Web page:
# Is it possible to implement a recursive Algorithm with an Iterator?

Hi there
I have given a tree like this:

i can acces each node with the next operator.

// postorder dfs
Iterator< Index<String<char> >, BottomUp<> >::Type myIterator(myIndex);
for (; !atEnd(myIterator); goNext(myIterator))
// do something with myIterator


but i want to use a recursive algorithm on the tree.
Is there a way i can make the recursive algorithm (exlude the biggest subtree on each node) iterative ?
or how i can acces the elements non-recursively ?

Edit: The Actual problem :
I have given a recursive algorithm , that works on trees. (recursive)
I also use a library where i only can acces the Items with an iterator ( non standard , iterative)

recursive <-> iterative.
How can i solve this ?

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You want to make a recursive algorithm, or you want to make it non recursive? Which is it? –  Hooked Jul 29 '09 at 16:45
he wants it recursive, but supporting an iterator –  Hardryv Jul 29 '09 at 16:56
You could run the recursive algorithm to generate a Collection and then iterate over the collection. There are a lot of reasons not to do this, but for scenarios the extra costs will be small compared to other costs. –  Brian Jul 29 '09 at 16:58

If your iterator only supports forward (and possibly backward) traversal, but not following links on the tree or fast random access, you will have a very hard time adapting a tree algorithm to it. However, in the end any answer will depend on the interface presented by your custom iterators, which you have not provided.

For example, consider the easy algorithm of tree search. If the only operation given by your iterator is "start from the first element and move on one-by-one", you obviously cannot implement tree search efficiently. Nor can you implement binary search. So you must provide a list of exactly what operations are supported, and (critically) the complexity bounds for each.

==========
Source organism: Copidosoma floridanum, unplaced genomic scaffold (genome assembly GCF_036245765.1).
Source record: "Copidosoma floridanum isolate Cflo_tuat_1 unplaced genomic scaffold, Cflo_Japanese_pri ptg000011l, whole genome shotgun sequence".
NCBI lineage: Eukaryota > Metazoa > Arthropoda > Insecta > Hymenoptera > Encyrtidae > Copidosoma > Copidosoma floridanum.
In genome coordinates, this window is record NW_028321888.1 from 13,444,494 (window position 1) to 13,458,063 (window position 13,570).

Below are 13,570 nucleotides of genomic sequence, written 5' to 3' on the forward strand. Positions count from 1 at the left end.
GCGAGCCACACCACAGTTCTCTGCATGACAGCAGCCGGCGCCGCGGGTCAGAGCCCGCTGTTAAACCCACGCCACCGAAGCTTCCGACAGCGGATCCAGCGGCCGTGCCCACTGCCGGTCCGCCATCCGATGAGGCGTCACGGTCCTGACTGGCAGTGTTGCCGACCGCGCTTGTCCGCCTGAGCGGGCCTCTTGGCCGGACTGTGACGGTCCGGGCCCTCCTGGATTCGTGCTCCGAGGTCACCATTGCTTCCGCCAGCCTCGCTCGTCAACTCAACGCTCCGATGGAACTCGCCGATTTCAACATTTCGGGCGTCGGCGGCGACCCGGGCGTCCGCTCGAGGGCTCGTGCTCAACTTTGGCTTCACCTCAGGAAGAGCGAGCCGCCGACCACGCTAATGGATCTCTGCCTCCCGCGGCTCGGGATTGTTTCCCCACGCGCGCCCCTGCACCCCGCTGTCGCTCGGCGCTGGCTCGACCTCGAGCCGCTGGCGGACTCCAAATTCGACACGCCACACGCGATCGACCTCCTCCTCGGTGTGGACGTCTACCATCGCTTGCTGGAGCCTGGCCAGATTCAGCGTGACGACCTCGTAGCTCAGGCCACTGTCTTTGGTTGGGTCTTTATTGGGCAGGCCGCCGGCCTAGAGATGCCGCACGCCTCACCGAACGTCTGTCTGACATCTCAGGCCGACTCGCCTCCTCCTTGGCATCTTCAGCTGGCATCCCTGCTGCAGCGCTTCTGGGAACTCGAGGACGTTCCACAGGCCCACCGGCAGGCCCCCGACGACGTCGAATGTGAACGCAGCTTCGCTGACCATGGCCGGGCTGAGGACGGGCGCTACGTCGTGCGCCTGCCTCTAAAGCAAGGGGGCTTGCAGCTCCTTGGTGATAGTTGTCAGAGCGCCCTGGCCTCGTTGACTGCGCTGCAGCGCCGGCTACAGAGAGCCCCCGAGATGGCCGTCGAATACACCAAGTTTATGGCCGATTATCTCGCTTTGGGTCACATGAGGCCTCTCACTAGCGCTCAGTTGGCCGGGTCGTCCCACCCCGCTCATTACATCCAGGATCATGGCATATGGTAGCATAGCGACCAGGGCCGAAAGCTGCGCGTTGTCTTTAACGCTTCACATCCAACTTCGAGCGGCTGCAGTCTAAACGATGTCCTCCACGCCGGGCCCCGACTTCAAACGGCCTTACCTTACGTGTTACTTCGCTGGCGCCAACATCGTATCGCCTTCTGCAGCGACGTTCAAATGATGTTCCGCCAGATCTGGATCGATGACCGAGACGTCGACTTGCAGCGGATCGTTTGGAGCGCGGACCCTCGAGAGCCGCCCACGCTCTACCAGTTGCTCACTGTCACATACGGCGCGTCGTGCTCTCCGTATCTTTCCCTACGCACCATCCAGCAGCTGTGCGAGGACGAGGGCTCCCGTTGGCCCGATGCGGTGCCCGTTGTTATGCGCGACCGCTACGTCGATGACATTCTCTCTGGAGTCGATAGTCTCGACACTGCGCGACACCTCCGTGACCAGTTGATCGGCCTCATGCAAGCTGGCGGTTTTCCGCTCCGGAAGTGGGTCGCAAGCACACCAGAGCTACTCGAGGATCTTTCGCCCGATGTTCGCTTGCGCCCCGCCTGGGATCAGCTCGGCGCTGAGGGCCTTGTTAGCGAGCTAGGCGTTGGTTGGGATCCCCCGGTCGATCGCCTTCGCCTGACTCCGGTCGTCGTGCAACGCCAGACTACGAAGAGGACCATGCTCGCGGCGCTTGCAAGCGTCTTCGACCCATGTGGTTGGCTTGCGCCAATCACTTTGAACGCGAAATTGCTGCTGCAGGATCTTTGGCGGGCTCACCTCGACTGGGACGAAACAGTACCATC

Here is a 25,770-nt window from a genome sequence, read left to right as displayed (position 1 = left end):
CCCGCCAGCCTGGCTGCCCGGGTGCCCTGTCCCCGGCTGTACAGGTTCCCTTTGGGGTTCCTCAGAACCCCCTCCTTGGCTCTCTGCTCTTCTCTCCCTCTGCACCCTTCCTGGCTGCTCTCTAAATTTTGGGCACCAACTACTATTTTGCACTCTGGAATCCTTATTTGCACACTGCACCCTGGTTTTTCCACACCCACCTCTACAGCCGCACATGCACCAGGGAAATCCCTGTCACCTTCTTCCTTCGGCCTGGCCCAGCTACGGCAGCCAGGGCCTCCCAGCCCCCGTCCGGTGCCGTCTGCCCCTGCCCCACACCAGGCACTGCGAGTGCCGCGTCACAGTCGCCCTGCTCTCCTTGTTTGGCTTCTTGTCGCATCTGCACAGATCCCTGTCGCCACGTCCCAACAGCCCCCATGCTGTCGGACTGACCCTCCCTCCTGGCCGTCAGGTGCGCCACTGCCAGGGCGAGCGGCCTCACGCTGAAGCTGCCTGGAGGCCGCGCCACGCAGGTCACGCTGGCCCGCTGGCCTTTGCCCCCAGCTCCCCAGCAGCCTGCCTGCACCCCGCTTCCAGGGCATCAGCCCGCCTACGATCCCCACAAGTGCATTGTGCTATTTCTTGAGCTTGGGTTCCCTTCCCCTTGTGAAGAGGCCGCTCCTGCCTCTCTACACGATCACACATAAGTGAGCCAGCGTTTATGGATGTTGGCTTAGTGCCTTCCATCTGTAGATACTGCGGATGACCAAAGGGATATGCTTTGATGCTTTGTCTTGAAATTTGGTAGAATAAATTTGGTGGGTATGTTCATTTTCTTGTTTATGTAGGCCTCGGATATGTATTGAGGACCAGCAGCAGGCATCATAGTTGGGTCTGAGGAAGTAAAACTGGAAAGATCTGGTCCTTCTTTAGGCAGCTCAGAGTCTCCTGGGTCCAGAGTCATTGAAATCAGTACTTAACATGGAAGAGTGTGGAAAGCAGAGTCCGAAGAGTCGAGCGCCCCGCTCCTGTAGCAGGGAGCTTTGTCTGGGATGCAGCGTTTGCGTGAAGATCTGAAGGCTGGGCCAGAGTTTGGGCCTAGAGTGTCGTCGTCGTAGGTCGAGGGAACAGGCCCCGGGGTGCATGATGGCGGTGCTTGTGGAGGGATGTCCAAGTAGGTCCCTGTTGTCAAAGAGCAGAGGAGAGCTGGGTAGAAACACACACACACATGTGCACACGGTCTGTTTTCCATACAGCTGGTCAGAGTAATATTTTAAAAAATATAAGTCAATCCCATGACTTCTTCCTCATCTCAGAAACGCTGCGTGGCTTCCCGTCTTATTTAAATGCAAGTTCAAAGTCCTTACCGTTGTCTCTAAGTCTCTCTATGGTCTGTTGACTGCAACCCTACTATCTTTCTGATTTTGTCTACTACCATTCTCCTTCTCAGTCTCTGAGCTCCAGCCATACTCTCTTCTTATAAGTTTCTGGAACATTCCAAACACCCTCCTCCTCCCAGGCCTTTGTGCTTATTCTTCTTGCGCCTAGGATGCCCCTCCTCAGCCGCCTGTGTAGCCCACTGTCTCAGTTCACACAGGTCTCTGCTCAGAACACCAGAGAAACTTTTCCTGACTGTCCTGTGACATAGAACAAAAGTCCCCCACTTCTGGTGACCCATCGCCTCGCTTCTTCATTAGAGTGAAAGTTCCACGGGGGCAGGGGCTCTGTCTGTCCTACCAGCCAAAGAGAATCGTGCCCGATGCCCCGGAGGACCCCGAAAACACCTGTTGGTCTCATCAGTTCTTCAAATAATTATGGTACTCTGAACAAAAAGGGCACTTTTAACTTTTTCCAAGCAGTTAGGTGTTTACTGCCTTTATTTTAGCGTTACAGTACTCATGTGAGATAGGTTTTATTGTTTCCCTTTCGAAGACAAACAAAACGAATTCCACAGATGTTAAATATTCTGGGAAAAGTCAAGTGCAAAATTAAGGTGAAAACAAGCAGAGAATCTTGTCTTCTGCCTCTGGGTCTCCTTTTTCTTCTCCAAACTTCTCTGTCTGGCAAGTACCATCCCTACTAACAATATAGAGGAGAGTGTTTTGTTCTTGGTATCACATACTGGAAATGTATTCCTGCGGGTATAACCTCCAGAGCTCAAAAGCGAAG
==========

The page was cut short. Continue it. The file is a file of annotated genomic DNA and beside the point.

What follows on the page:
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You can convert that recursive function to an iterative function with the help of a stack.

//breadth first traversal pseudo-code
push root to a stack
while( stack isn't empty )
pop element off stack
push children
perform action on current node


depending on how you want to traverse the nodes the implementation will be different. All recursive functions can be transformed to iterative ones. A general usage on how requires information on the specific problem. Using stacks/queues and transforming into a for loop are common methods that should solve most situations.

You should also look into tail recursion and how to identify them, as these problems nicely translates into a for loop, many compilers even do this for you.

Some, more mathematically oriented recursive calls can be solved by recurrence relations. The likelihood that you come across these which haven't been solved yet is unlikely, but it might interest you.

//edit, performance? Really depends on your implementation and the size of the tree. If there is a lot of depth in your recursive call, then you will get a stack overflow, while an iterative version will perform fine. I would get a better grasp on recursion (how memory is used), and you should be able to decide which is better for your situation. Here is an example of this type of analysis with the fibonacci numbers.

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Whats abaout the performance ? is it the same ? –  n00ki3 Jul 29 '09 at 16:55

Any recursive function can alternatively be implemented with stacks. If this is the question you are asking.

Here is an article by Phil Haack on the subject.

Performance gains one way or the other are speculative, the compiler does things with our code behind the scenes that can't always predict. Implement both and get some real numbers. If they are similar use the one that you find more readable.

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yeah, part of the questions aims on that.Is there a method i should follow ? –  n00ki3 Jul 29 '09 at 16:54

Even with recursive iteration, you end up with a node-per-node visit.

What you need to know is: how can my iterator be told to go depth-first, and then: how will I be notified that one level has started/ended (i.e. the start/end of a recursion step).

That knowledge can be mapped onto the recursive algorithm.

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